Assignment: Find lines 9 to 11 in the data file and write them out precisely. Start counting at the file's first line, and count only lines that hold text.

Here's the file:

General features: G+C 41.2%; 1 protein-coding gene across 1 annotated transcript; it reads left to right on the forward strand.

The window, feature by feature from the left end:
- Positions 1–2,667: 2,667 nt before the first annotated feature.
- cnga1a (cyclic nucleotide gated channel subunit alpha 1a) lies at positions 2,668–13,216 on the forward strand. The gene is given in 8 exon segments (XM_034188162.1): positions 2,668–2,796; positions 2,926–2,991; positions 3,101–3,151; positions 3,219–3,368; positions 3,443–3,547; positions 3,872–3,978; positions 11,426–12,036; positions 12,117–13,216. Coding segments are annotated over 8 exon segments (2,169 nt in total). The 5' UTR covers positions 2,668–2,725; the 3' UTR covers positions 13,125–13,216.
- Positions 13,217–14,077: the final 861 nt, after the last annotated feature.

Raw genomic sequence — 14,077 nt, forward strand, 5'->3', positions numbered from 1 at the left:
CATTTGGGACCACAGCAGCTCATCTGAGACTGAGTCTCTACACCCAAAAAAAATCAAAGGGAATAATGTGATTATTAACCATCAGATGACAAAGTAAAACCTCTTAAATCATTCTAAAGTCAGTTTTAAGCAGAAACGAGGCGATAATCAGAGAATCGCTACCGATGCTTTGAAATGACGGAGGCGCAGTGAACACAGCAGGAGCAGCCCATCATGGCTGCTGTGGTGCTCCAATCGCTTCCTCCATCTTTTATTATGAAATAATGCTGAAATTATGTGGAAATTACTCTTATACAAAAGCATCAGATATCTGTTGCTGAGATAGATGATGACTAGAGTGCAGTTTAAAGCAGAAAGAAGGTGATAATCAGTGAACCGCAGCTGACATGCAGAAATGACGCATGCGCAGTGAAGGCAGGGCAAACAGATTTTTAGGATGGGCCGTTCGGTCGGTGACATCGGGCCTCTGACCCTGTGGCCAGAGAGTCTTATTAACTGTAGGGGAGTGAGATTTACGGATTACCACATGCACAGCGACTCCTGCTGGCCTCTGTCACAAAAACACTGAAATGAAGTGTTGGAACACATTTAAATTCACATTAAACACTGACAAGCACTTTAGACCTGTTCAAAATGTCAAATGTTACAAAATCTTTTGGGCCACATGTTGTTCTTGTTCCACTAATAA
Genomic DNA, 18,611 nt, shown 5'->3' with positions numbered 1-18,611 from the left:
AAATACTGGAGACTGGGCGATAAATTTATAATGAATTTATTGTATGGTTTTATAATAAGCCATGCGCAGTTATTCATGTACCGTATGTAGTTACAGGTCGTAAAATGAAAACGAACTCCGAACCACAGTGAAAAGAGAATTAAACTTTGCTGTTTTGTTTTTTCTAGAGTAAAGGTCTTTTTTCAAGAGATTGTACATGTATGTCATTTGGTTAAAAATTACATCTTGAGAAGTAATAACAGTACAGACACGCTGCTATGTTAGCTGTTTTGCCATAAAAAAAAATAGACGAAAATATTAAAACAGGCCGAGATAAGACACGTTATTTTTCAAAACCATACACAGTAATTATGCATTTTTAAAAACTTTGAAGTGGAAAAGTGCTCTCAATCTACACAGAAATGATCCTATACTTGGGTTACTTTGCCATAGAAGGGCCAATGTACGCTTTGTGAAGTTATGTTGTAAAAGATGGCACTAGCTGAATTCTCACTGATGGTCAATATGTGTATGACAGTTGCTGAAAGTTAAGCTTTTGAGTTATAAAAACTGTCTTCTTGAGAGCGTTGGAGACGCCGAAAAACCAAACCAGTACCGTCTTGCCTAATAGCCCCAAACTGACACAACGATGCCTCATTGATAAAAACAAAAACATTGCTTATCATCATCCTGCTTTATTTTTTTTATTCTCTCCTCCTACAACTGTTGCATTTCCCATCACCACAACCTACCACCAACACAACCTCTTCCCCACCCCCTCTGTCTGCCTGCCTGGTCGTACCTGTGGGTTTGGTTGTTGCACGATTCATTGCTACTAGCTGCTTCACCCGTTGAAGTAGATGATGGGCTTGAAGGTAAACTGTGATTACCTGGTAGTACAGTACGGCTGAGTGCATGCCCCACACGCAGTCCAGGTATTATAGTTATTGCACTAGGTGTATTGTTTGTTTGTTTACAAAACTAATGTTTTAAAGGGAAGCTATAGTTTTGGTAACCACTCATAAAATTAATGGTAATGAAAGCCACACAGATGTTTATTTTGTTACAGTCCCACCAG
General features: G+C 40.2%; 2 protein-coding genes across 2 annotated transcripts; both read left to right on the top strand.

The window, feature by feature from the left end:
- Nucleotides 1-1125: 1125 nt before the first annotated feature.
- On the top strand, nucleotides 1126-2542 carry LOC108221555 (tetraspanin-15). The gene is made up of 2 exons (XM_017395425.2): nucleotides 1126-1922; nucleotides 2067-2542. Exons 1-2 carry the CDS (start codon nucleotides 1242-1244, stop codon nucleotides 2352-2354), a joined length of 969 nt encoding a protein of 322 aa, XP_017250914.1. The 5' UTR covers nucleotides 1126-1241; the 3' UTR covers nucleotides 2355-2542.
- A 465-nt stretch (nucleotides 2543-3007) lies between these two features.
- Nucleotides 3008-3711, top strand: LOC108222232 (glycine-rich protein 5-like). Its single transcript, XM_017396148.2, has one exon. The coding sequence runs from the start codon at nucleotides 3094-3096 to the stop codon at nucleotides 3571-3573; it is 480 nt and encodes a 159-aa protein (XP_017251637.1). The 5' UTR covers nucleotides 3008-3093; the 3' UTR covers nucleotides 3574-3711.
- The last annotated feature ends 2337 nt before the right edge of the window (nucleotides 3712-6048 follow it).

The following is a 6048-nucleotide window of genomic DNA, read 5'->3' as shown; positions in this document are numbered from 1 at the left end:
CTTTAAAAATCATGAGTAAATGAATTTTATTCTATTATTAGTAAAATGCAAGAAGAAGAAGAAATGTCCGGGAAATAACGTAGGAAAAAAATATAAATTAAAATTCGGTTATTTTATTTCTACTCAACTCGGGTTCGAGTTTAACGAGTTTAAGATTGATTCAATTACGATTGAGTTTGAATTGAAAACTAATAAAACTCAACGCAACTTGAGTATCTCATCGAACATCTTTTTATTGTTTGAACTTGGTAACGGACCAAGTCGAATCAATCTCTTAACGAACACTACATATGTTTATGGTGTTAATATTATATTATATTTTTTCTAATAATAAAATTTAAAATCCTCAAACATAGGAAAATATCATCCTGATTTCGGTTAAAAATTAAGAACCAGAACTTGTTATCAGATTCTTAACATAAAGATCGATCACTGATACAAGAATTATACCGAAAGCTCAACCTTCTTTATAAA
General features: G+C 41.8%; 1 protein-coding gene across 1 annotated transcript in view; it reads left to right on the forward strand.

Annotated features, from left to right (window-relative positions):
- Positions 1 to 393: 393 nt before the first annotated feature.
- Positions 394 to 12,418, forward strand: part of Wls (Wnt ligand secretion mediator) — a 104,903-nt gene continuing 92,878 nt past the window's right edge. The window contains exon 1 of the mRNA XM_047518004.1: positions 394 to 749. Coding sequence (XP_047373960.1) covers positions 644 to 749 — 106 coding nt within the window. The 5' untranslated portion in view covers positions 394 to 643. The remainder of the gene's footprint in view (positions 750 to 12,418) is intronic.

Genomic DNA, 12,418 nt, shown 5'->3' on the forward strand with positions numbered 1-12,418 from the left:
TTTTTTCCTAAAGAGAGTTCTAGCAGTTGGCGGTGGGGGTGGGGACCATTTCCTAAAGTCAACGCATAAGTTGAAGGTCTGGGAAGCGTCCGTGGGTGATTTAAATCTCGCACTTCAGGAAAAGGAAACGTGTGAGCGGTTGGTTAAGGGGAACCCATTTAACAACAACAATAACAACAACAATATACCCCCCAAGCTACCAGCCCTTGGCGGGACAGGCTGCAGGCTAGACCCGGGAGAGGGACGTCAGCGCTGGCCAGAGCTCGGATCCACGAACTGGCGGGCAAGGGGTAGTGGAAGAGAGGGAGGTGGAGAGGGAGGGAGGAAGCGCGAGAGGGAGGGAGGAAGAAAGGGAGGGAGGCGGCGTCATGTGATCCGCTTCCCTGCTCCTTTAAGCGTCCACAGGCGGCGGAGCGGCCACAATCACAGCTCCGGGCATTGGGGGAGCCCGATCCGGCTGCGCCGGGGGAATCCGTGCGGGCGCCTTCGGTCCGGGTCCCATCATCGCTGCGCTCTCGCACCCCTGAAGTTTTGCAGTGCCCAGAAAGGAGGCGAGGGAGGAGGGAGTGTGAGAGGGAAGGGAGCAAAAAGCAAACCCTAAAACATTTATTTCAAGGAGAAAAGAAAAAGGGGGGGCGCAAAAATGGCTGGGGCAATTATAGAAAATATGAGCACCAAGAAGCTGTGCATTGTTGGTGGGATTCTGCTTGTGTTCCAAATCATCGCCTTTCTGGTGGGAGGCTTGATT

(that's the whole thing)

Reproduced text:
AAATACTGGAGACTGGGCGATAAATTTATAATGAATTTATTGTATGGTTTTATAATAAGCCATGCGCAGTTATTCATGTACCGTATGTAGTTACAGGTCGTAAAATGAAAACGAACTCCGAACCACAGTGAAAAGAGAATTAAACTTTGCTGTTTTGTTTTTTCTAGAGTAAAGGTCTTTTTTCAAGAGATTGTACATGTATGTCATTTGGTTAAAAATTACATCTTGAGAAGTAATAACAGTACAGACACGCTGCTATGTTAGCTGTTTTGCCATAAAAAAAAATAGACGAAAATATTAAAACAGGCCGAGATAAGACACGTTATTTTTCAAAACCATACACAGTAATTATGCATTTTTAAAAACTTTGAAGTGGAAAAGTGCTCTCAATCTACACAGAAATGATCCTATACTTGGGTTACTTTGCCATAGAAGGGCCAATGTACGCTTTGTGAAGTTATGTTGTAAAAGATGGCACTAGCTGAATTCTCACTGATGGTCAATATGTGTATGACAGTTGCTGAAAGTTAAGCTTTTGAGTTATAAAAACTGTCTTCTTGAGAGCGTTGGAGACGCCGAAAAACCAAACCAGTACCGTCTTGCCTAATAGCCCCAAACTGACACAACGATGCCTCATTGATAAAAACAAAAACATTGCTTATCATCATCCTGCTTTATTTTTTTTATTCTCTCCTCCTACAACTGTTGCATTTCCCATCACCACAACCTACCACCAACACAACCTCTTCCCCACCCCCTCTGTCTGCCTGCCTGGTCGTACCTGTGGGTTTGGTTGTTGCACGATTCATTGCTACTAGCTGCTTCACCCGTTGAAGTAGATGATGGGCTTGAAGGTAAACTGTGATTACCTGGTAGTACAGTACGGCTGAGTGCATGCCCCACACGCAGTCCAGGTATTATAGTTATTGCACTAGGTGTATTGTTTGTTTGTTTACAAAACTAATGTTTTAAAGGGAAGCTATAGTTTTGGTAACCACTCATAAAATTAATGGTAATGAAAGCCACACAGATGTTTATTTTGTTACAGTCCCACCAG
General features: G+C 40.2%; 2 protein-coding genes across 2 annotated transcripts; both read left to right on the top strand.

The window, feature by feature from the left end: